2018 Chicago Black Sox Instructions

 

2018 Instructions                                                                    

Welcome back to Black Sox Baseball, home of the 2017 Paradise Canyon League Champions! Still a solid squad there is more finesse in this group than just the power mashers from years’ past. They steal and run a little, yet still capable of putting the ball out of the park. You have to work them a bit instead of just rolling dice. The starting pitching is average and we will lean heavily on the bullpen when we get a lead…

 

2018 Active Roster

Hitters                                         Pitchers


Lucroy, Jonathan

Catcher

 

Arrieta, Jake

Starting Pitcher

Hundley, Nick

Catcher

 

Hellickson, Jeremy

Starting Pitcher

Bour, Justin

First Base

 

Gonzalez, Gio

Starting Pitcher

Myers, Wil

First Base

 

Nelson, Jimmy

Starting Pitcher

Gennett, Scooter

Second Base

 

Bridwell, Parker

Starting Pitcher

Flores, Wilmer

Infield

 

 

 

Rivera, T.J.

2B and Infield

 

Rosenthal, Trevor

Closer

Bryant, Kris

Third Base / Outfield

 

Swarzak, Anthony

Set-up

Valaika, Pat

Utility Infield

 

Gearrin, Cory

Reliever

Turner, Trea

Shortstop

 

Pagan, Emilio

Reliever

Herrera, Odubel

Centerfield

 

Chen, Wei-Yin

Reliever

Bruce, Jay

Outfield

 

Hughes, Jared

Reliever

Taylor, Chris

Outfield / reserve inf

 

 

 

Williams, Nick

Outfield

 

 

 

Minors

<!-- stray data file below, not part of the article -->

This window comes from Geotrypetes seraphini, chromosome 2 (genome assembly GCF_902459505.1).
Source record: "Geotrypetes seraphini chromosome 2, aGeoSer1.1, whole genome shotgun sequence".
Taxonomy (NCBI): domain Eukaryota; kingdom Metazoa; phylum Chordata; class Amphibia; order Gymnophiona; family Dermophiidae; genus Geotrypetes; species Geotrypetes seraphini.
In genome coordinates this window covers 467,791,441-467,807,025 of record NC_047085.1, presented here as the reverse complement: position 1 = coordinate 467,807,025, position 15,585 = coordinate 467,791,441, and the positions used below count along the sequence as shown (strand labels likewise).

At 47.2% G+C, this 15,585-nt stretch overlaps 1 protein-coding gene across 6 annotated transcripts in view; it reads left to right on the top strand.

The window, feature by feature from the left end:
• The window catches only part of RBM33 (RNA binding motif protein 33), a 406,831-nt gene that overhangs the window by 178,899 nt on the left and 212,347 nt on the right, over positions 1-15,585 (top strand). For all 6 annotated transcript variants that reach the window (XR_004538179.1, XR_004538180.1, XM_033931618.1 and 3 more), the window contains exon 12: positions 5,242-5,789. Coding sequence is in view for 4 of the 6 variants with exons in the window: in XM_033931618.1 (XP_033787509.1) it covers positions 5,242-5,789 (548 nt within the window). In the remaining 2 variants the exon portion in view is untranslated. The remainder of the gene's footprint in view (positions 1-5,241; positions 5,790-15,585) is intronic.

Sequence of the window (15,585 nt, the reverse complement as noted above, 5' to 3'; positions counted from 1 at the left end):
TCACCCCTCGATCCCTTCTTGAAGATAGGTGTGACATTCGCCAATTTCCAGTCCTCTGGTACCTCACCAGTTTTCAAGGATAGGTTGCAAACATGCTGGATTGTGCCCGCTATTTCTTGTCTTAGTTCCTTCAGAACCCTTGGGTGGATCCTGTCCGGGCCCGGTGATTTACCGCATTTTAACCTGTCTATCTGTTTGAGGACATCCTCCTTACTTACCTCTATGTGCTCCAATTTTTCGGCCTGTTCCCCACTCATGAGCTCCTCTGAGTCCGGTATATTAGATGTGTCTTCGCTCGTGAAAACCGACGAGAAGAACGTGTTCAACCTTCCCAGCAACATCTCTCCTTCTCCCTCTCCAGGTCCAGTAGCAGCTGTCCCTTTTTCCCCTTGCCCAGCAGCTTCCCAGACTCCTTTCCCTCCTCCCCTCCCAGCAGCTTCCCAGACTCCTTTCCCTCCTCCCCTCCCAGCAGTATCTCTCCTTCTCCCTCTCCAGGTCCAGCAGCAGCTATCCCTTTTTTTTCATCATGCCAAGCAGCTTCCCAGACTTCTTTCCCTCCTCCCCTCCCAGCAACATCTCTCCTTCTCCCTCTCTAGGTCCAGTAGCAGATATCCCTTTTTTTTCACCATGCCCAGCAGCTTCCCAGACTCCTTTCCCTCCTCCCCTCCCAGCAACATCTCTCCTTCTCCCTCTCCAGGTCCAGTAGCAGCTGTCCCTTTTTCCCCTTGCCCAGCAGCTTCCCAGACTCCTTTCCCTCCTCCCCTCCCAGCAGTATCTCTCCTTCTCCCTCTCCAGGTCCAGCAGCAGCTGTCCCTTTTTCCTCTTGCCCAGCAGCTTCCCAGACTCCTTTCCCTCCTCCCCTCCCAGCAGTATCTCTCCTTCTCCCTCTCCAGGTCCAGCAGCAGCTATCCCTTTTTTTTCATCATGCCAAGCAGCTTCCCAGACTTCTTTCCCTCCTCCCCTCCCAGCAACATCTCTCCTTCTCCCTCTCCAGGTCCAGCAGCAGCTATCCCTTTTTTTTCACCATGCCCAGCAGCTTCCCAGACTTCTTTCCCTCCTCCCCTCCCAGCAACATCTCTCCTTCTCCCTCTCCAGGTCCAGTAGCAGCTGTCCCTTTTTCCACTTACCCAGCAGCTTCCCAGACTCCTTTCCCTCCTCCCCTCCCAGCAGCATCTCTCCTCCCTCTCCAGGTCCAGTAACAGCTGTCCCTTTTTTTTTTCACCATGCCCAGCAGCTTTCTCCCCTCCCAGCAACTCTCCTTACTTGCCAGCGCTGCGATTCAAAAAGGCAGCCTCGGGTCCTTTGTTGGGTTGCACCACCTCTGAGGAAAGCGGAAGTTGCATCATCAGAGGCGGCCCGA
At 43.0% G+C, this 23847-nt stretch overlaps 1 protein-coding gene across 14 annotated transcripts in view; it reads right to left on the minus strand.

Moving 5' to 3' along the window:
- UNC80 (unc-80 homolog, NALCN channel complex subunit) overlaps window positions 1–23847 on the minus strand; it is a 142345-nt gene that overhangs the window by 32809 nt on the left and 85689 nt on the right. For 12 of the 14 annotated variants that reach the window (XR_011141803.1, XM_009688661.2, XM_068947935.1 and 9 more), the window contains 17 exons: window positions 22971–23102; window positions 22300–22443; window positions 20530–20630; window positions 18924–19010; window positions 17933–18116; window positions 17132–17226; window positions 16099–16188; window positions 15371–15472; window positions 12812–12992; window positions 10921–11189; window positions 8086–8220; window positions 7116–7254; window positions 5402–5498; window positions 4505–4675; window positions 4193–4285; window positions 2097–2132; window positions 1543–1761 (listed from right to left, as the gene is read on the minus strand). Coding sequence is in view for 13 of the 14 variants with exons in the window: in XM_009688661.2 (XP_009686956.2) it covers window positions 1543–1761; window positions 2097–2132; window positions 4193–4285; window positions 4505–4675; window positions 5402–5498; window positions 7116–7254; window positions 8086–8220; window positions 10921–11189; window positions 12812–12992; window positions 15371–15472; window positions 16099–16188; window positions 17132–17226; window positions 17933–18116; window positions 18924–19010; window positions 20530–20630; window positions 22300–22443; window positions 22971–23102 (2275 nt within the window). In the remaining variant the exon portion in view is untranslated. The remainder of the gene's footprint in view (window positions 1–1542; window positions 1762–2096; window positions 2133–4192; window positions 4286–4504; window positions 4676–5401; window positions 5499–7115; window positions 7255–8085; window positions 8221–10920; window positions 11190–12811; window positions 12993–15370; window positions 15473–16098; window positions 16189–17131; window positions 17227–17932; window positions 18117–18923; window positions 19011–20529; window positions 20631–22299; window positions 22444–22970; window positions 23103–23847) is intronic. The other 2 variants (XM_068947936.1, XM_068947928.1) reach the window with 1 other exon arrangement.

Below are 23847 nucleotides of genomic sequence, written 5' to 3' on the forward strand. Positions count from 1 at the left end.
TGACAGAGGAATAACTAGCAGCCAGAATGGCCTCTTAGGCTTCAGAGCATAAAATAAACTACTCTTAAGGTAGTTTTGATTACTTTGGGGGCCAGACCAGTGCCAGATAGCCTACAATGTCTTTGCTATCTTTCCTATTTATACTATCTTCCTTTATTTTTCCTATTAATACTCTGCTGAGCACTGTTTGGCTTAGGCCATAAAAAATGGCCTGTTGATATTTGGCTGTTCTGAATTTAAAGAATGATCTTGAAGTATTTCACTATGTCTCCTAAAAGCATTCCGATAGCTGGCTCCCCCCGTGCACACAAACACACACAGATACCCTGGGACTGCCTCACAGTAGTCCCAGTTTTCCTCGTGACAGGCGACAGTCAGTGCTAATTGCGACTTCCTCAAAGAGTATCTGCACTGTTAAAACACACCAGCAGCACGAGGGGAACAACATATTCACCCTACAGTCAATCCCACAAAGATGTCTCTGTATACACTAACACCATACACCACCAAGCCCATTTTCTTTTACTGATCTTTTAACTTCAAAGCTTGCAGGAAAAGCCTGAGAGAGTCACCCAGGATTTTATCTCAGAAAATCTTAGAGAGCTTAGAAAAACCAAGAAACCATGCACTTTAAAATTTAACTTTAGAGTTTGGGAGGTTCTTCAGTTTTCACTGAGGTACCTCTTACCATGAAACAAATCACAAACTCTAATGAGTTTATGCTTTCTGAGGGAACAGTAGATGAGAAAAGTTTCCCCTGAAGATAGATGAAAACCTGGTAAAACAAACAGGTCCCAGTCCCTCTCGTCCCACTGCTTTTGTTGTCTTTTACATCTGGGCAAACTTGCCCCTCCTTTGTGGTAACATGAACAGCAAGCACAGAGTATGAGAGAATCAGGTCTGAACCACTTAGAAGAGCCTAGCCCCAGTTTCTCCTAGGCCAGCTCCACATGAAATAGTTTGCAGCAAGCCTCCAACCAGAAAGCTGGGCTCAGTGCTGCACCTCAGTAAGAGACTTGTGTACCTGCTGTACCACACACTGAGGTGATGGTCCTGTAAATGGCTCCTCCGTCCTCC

Melancon, Mark

 

 

Harvey, Matt

 

Barrett, Jake

 

 

Lively, Ben

 

Grichuk, Randal

 

 

 

 

 

Overview

This year the team is about putting pressure on the pitcher with some good on-base, speed on the bases and a little bit of defense. The Sox have some power in their lineups but they do not sit back and look for the 3-run homer. That team apparently moved and relocated to Hawaii.

The offense will need to push the running game by stealing and taking the extra base. That does not mean changing the percentages, they will already be there for you. You can steal in front of anyone that is batting as there is enough balance in the line-up where I am not concerned about an intentional walk. The other fundamentals – well not so much – are not present. We do not hit and run and we do not sacrifice, but some of the guys can get on base and then run like crazy.

We will be moving guys around when you change pitchers so please take note of the early exits and even the later inning pitching changes when we are on offense. How quickly changes are made going to depend on your ballpark dimensions. The team is capable of scoring runs in bunches – be patient with the offense, it usually comes around if starting slowly.

Please take note of the starting pitcher instructions. I will have to trust your judgment but there no “Rule of 4” and conversely you do not need to wait until “tired” to yank the starter. Try to stay in touch (within 3-4 runs) if trailing early.

 

                                                                     Starting Line-ups


Lineup 1, vs. L

Lineup 2, vs. L

Lineup 3, vs. R

Lineup 4, vs. R

Lineup 5, vs. R

7

Taylor

7

Taylor

6

Turner

6

Turner

6

Turner

8

Herrera

9

Bryant

7

Williams

7

Taylor

7

Taylor

5

Bryant

3

Myers

3

Bour

3

Bour

9

Bryant

3

Bour

2

Hundley

4

Gennett

4

Gennett

3

Myers

2

Hundley

4

Flores

5

Bryant

5

Bryant

5

Flores

9

Williams

5

Valaika

9

Bruce

9

Bruce/Williams (b)

4

Rivera

6

Valaika

8

Herrera

8

Herrera

8

Herrera

8

Herrera

4

Gennett/Flores (a)

6

Turner

2

Lucroy

2